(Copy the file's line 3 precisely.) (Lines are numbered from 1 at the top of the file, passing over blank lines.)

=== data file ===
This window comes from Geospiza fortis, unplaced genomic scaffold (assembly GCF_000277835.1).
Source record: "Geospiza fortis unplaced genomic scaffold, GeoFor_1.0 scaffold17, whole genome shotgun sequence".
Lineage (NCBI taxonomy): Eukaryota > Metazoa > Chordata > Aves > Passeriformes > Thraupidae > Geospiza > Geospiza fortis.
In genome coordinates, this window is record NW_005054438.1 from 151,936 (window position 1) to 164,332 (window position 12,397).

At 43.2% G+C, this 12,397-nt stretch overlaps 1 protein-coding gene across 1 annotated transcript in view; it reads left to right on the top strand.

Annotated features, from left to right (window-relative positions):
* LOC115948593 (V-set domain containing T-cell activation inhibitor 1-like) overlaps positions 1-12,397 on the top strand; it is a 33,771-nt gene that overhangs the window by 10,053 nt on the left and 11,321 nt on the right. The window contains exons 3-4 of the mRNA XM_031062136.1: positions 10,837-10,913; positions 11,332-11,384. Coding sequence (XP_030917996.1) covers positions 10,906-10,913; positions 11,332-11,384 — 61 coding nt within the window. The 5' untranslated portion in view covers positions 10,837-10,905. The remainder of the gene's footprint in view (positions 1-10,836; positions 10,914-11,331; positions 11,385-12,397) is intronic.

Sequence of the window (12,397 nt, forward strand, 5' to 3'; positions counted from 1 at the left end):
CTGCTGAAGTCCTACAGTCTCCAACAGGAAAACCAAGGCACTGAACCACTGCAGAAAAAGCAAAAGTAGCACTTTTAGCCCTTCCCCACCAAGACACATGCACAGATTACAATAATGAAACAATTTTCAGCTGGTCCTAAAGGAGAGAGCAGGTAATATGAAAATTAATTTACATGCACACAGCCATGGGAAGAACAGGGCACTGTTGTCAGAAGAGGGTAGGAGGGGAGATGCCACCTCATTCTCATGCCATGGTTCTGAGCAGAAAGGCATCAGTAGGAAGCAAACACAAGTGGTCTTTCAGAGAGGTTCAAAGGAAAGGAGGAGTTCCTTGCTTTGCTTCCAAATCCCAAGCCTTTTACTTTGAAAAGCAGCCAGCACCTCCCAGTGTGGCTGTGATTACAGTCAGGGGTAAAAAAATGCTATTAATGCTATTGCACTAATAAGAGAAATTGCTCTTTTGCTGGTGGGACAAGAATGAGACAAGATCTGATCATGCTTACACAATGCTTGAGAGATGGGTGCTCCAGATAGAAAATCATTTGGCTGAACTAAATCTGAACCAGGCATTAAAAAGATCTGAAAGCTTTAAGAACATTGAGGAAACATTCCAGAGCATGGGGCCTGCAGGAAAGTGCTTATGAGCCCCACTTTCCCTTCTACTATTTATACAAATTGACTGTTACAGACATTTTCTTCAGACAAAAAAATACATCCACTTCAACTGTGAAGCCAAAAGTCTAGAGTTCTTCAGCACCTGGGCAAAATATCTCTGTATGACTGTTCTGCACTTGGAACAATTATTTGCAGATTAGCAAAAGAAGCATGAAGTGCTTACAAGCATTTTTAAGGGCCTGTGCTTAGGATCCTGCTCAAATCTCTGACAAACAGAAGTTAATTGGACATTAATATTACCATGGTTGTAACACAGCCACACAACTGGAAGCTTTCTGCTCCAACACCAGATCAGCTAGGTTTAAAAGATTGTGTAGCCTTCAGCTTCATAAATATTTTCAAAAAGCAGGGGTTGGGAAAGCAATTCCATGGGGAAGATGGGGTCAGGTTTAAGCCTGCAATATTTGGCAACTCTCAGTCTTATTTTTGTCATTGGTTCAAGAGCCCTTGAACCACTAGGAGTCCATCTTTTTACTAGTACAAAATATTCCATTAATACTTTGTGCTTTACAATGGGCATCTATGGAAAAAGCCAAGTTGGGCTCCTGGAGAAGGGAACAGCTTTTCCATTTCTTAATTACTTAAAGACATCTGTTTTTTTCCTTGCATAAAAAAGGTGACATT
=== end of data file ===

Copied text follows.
Lineage (NCBI taxonomy): Eukaryota > Metazoa > Chordata > Aves > Passeriformes > Thraupidae > Geospiza > Geospiza fortis.